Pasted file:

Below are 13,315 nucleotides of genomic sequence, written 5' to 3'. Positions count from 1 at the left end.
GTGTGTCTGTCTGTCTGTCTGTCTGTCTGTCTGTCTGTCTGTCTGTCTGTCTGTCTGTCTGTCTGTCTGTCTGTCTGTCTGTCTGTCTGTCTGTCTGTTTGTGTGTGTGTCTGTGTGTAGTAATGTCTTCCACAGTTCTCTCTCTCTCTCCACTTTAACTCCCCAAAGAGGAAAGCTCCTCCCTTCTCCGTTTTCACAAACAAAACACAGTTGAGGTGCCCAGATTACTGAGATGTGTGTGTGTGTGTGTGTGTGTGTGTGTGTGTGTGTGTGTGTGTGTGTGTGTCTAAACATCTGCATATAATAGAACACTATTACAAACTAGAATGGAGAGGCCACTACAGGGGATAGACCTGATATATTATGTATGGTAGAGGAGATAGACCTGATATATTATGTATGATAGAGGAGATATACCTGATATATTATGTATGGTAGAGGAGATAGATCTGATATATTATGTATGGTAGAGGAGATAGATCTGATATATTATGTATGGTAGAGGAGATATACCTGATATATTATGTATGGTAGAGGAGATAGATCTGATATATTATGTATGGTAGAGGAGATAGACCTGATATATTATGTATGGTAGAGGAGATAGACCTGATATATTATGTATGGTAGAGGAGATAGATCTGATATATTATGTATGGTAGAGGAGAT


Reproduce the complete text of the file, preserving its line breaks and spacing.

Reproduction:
Below are 13,315 nucleotides of genomic sequence, written 5' to 3'. Positions count from 1 at the left end.
GTGTGTCTGTCTGTCTGTCTGTCTGTCTGTCTGTCTGTCTGTCTGTCTGTCTGTCTGTCTGTCTGTCTGTCTGTCTGTCTGTCTGTCTGTCTGTCTGTTTGTGTGTGTGTCTGTGTGTAGTAATGTCTTCCACAGTTCTCTCTCTCTCTCCACTTTAACTCCCCAAAGAGGAAAGCTCCTCCCTTCTCCGTTTTCACAAACAAAACACAGTTGAGGTGCCCAGATTACTGAGATGTGTGTGTGTGTGTGTGTGTGTGTGTGTGTGTGTGTGTGTGTGTGTGTGTGTCTAAACATCTGCATATAATAGAACACTATTACAAACTAGAATGGAGAGGCCACTACAGGGGATAGACCTGATATATTATGTATGGTAGAGGAGATAGACCTGATATATTATGTATGATAGAGGAGATATACCTGATATATTATGTATGGTAGAGGAGATAGATCTGATATATTATGTATGGTAGAGGAGATAGATCTGATATATTATGTATGGTAGAGGAGATATACCTGATATATTATGTATGGTAGAGGAGATAGATCTGATATATTATGTATGGTAGAGGAGATAGACCTGATATATTATGTATGGTAGAGGAGATAGACCTGATATATTATGTATGGTAGAGGAGATAGATCTGATATATTATGTATGGTAGAGGAGAT